I went to my doctor in complete desperation. Initially, they prescribed Prozac, which leveled out my moods, but the brain fog and joint pain persisted plus I gained more weight. Eventually I was diagnosed with hypothyroidism and prescribed a synthetic medication that alleviated some of the brain fog yet I was still overweight, exhausted and lacked vitality. I was in my early 40’s but felt 90. At one point the doctor told me I had arthritis. I didn’t realize it at the time but you need to have x-rays to accurately diagnose regular arthritis and he had never ordered x-rays. This is when my gut kicked in… “Something is not right about this.”
I didn’t care about anything I used to love; it was too hard to write, read or hike. Spending time with my son and enjoying his company took every ounce of my willpower since I preferred spending every day in bed hiding from the world. Thankfully the synthetic thyroid medication gave me just enough mental boost to be able to start researching my symptoms and eventually find a way out of my illness.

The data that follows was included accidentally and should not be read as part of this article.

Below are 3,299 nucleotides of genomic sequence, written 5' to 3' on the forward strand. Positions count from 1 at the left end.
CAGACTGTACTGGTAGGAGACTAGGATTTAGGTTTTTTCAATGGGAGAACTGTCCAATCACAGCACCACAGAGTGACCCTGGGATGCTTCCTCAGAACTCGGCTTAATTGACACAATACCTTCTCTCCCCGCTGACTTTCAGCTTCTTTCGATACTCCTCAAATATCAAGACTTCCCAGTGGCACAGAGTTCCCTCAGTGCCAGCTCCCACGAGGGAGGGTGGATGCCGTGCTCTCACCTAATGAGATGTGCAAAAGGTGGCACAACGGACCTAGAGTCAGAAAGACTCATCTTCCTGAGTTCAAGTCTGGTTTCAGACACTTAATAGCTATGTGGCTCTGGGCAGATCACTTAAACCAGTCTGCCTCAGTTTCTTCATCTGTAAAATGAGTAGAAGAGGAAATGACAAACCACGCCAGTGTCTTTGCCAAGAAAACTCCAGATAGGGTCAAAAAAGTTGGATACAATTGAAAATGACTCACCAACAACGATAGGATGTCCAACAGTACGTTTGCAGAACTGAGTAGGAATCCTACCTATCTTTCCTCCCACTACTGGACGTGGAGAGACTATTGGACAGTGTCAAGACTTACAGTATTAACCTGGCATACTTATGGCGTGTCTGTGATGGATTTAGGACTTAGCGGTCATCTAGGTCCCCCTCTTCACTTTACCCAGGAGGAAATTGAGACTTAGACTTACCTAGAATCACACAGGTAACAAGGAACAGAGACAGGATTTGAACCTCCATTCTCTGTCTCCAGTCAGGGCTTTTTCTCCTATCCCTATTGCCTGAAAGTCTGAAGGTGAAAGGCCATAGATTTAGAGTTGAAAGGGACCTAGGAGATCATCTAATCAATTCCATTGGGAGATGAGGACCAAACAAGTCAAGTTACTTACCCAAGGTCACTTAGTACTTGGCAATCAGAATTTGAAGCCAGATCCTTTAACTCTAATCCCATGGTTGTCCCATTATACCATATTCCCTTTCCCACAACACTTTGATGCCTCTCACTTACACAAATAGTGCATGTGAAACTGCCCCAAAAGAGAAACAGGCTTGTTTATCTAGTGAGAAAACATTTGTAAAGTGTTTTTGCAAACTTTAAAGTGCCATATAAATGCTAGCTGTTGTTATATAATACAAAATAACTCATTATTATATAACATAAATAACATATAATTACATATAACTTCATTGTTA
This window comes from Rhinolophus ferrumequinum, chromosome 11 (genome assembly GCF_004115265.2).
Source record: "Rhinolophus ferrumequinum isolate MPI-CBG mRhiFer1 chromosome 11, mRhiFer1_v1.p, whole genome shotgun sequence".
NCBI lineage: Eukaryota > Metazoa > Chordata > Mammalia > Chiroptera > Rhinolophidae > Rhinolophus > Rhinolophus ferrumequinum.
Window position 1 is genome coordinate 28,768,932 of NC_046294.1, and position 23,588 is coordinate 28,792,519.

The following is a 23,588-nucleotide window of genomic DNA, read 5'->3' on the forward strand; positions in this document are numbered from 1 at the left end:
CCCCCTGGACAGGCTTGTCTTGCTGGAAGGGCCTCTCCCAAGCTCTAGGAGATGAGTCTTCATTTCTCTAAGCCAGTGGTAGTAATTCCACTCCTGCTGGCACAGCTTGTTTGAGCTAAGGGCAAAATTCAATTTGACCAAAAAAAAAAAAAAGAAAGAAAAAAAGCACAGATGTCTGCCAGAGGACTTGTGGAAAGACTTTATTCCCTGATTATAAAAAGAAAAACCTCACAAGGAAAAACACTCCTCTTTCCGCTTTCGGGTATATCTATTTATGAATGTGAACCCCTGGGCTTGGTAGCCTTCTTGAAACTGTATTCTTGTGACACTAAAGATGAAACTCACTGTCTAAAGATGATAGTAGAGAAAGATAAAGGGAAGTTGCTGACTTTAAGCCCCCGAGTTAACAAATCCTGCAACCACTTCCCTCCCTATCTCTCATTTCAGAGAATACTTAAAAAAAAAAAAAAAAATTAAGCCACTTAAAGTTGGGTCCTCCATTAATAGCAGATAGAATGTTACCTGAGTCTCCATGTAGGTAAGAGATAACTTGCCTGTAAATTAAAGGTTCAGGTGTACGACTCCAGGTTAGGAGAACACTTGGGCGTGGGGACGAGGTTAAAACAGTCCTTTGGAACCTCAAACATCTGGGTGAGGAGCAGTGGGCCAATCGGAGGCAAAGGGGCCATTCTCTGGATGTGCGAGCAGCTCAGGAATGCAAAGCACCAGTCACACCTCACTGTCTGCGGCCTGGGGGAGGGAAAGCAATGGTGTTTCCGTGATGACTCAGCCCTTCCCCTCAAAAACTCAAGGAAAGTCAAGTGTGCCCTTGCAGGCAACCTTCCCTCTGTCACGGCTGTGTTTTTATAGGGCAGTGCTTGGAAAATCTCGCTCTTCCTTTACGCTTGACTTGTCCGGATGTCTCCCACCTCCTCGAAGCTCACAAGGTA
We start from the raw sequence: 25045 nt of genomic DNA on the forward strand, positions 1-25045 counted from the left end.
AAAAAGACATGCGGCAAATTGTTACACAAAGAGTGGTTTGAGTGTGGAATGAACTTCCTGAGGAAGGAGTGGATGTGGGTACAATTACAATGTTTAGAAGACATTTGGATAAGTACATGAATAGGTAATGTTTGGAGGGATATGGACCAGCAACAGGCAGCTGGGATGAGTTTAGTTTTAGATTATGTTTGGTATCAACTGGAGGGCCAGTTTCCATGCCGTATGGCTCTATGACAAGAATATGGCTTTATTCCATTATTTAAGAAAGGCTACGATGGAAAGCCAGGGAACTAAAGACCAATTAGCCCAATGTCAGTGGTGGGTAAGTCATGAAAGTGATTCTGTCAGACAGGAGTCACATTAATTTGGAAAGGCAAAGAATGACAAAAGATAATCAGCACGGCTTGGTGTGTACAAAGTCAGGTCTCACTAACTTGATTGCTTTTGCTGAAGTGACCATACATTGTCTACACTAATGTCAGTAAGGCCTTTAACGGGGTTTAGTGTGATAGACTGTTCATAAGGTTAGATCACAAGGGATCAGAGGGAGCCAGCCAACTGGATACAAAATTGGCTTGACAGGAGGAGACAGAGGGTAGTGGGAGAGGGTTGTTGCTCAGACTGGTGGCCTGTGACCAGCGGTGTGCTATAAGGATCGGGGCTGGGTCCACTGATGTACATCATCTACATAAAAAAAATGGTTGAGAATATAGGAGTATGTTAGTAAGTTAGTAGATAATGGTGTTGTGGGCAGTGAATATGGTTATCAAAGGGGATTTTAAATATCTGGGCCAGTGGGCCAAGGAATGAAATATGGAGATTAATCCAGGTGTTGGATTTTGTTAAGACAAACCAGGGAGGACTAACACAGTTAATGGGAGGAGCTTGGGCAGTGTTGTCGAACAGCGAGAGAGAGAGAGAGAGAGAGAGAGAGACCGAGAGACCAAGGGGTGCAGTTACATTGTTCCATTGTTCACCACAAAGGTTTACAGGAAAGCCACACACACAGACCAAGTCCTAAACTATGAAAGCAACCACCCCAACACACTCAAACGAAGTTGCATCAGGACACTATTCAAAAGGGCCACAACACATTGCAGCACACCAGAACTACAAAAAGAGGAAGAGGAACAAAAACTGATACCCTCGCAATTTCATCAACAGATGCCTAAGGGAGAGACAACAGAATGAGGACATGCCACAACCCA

The first resource I found was a community of individuals who all dealt with thyroid issues. The website Stop the Thyroid Madness was my yellow brick road to health. This site started me on a pathway that became a battle with the narrow-minded medical professionals I had been trusting. I started educating myself on hypothyroidism. Once upon a time individuals who suffered from thyroid dysfunction used a natural full spectrum medication; but Big Pharma pushed it out for the more profitable synthetic version. Some people do well on the synthetic, but not everyone, and I was not getting better so I wanted to try the natural thyroid prescription.
I went to my doctor’s office armed with a book and loads of information. I expected to be allowed (Yes, allowed!) to try this new/old medication. I remember sitting in the examining room both excited and scared. I felt like a child asking for permission to go to the prom. But, instead of them celebrating my proactive self-care, I was met with hostility and anger. The physician’s assistant reluctantly agreed to let me try a natural thyroid medication, but not without the condescending remark that, this medication was out of date and only used by “83-year-old women who refused to switch to the synthetic brand.” I had to go for more blood tests first, which would take several days. I was out of the synthetic prescription and was feeling worse than ever. The anxiety about my decision, going against the PA’s suggestion and my inability to function led to a complete melt-down.